All work and no play damaging UK - Medicash

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A culture of ‘all work and no play' in the UK is damaging family life and causing high stress levels, according to Medicash.

The cash plan provider found that that heavy workloads were responsible for increased stress levels, with over 60.1% of respondents saying they found it difficult to switch off from work when at home.

According to results, those most likely to feel guilty about working long hours are in professional services (29.3%), who were also the most likely to work on a family holiday (56.1%), and have children complain about their overworking (22%).

They were followed closely by those working in finance, who were the most likely to suffer Sunday night blues (63.4%) and worry about work during the weekend (46.3%).

Professor Cary Cooper, Distinguished Professor of Organisational Psychology and Health at Lancaster University & Director of Robertson Cooper Ltd, said: "Pressures on people with increasing workloads, the demands by clients for the completion of work instantaneously and the ability to interface with people 24/7 through new technologies means that it is vital that people find time for their family during the weekends, family holidays and at least 2-3 nights a week - or they and their families will suffer and ultimately so will the organisation."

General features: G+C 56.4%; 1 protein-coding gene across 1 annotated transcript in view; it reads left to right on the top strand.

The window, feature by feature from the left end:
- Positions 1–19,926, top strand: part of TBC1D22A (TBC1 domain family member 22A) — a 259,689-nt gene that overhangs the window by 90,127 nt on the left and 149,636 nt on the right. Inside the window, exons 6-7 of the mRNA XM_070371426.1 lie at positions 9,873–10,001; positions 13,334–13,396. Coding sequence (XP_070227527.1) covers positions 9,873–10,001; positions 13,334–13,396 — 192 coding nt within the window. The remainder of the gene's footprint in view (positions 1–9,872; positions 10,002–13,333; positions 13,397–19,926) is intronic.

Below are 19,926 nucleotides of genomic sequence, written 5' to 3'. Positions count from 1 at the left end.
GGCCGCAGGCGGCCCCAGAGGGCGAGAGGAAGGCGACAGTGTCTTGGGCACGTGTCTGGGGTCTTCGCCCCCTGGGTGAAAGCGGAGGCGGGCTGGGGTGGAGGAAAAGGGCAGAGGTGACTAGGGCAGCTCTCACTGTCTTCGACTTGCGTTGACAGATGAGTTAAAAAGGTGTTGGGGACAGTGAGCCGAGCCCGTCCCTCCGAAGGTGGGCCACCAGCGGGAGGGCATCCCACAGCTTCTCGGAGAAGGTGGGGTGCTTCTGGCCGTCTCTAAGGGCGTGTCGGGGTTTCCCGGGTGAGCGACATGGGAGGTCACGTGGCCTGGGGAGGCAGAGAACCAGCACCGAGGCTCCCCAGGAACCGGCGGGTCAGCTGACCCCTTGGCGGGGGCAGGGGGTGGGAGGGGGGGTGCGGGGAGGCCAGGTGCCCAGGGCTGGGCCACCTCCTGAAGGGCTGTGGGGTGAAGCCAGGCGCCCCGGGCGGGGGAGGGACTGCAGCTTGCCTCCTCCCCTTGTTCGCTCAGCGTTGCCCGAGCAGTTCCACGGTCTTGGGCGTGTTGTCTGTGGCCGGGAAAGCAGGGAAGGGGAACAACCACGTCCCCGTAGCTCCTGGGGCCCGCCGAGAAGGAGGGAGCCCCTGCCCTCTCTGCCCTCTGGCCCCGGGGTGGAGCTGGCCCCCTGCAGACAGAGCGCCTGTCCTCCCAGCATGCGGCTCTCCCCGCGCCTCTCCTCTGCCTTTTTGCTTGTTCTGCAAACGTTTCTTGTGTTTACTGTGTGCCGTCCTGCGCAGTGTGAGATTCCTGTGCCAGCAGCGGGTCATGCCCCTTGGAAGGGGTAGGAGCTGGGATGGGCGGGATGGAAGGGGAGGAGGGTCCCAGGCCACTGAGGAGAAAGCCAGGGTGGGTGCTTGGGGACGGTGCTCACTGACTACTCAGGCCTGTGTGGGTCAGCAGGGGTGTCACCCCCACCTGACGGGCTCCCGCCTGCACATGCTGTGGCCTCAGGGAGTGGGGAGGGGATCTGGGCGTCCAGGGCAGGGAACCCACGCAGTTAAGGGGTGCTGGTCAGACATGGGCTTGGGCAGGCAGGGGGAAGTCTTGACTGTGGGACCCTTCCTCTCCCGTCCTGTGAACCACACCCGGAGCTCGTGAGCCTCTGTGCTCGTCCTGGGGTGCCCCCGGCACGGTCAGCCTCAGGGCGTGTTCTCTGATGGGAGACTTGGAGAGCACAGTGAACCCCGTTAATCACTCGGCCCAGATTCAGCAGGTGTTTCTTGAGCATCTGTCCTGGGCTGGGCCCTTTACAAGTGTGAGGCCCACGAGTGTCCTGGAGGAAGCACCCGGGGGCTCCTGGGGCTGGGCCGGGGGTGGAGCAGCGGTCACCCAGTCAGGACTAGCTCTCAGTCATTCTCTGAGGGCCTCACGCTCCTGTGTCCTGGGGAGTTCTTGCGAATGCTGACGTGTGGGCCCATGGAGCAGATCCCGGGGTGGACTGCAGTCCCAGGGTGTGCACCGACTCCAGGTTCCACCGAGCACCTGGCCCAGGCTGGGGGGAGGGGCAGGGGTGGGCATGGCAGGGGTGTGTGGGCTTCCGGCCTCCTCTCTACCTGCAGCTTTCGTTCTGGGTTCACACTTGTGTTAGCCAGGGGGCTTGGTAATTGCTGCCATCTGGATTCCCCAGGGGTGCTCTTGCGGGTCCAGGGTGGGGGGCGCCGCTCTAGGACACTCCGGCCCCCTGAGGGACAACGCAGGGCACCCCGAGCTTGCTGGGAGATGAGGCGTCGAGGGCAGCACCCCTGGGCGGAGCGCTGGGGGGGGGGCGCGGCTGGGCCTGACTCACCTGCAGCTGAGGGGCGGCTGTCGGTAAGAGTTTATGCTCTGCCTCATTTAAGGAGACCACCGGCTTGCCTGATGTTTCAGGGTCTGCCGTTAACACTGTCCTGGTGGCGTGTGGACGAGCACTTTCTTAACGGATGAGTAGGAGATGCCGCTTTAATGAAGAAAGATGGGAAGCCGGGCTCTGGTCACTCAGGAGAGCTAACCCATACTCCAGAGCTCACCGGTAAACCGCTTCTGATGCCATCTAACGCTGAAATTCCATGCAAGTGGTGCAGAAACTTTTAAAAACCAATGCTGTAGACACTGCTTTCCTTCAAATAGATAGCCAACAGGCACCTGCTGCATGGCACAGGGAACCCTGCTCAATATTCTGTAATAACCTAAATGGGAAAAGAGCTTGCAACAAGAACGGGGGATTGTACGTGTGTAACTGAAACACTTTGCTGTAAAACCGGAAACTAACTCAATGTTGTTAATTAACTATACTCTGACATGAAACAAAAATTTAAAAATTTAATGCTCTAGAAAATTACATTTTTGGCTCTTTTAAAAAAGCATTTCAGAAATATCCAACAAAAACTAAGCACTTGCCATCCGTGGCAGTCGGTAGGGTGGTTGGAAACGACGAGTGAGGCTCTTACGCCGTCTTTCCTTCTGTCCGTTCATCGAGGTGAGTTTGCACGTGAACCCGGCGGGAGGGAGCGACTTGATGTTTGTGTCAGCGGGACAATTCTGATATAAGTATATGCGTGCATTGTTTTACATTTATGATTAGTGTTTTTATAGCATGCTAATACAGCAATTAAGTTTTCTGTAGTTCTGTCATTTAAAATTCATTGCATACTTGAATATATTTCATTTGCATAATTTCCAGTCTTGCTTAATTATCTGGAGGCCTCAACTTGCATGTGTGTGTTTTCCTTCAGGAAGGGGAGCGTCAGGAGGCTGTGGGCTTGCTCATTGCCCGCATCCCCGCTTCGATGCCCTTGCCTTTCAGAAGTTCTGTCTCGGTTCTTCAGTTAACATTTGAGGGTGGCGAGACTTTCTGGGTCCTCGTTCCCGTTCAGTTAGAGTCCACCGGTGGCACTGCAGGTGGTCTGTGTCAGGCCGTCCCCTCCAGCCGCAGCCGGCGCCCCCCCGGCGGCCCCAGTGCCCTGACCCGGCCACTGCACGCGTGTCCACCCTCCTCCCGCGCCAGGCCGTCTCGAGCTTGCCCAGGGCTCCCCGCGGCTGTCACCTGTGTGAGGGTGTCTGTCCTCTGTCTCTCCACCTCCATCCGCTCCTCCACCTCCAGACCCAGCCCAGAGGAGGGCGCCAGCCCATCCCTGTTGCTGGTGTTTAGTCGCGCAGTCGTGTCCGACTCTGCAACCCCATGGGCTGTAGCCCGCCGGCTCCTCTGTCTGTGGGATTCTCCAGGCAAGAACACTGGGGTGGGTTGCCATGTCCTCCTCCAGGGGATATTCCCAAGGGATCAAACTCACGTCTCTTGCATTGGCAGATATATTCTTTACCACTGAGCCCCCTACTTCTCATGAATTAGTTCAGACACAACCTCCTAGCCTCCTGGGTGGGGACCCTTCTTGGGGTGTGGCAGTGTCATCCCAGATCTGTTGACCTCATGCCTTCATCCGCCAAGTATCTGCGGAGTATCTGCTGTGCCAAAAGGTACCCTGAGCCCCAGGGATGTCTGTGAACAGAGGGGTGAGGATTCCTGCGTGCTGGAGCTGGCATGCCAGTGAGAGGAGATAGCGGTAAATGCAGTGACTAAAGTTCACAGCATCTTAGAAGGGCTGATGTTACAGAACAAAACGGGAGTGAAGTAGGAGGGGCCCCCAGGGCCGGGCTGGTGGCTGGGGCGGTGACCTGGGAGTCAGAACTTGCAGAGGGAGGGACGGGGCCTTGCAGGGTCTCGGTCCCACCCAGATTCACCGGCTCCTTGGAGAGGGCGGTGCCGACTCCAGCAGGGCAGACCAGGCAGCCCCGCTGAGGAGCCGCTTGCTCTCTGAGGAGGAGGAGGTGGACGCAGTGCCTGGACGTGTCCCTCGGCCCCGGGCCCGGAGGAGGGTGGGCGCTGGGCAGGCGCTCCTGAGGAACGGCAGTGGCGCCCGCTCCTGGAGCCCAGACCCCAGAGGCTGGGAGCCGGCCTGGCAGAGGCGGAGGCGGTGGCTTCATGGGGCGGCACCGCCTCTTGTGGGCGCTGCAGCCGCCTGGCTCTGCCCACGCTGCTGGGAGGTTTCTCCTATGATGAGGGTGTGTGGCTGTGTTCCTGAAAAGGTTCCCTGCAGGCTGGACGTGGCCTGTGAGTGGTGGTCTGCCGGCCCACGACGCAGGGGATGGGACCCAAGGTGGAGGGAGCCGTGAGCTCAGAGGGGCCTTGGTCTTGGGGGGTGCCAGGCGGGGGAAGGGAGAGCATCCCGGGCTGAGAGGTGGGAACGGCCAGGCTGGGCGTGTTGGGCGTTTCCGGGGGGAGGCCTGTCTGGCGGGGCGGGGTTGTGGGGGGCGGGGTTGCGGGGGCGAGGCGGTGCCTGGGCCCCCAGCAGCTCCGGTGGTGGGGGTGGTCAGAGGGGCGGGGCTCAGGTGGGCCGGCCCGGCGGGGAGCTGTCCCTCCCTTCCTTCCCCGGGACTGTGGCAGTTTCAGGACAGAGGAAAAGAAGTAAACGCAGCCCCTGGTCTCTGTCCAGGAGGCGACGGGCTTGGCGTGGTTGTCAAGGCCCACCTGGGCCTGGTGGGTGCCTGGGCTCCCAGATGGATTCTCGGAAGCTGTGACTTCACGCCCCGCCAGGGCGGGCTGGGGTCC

The study also revealed 83% of working parents feel guilty about the amount of time they spend working, with 50% saying it has a negative impact on relationships with their children, and almost half (45.9%), saying it caused problems in their relationship with their partner and caused them to neglect friends (25%).

Cooper said: "The fact that many people feel guilty about how they spend their time is hugely significant.

"The evidence shows that flexible working delivers to the business' bottom line, with employees feeling less guilty about how they spend their time and achieving a better balance between work and home commitments."

The UK has some of the longest working hours in Europe, with average UK workers spending 1,625 hours a year at work, and more than 3 million UK employees (1 in 8) working more than 48 hours a week.

A study published last year by the TUC estimated workers undertook 2 billion hours of unpaid overtime - the equivalent of one million full-time jobs.

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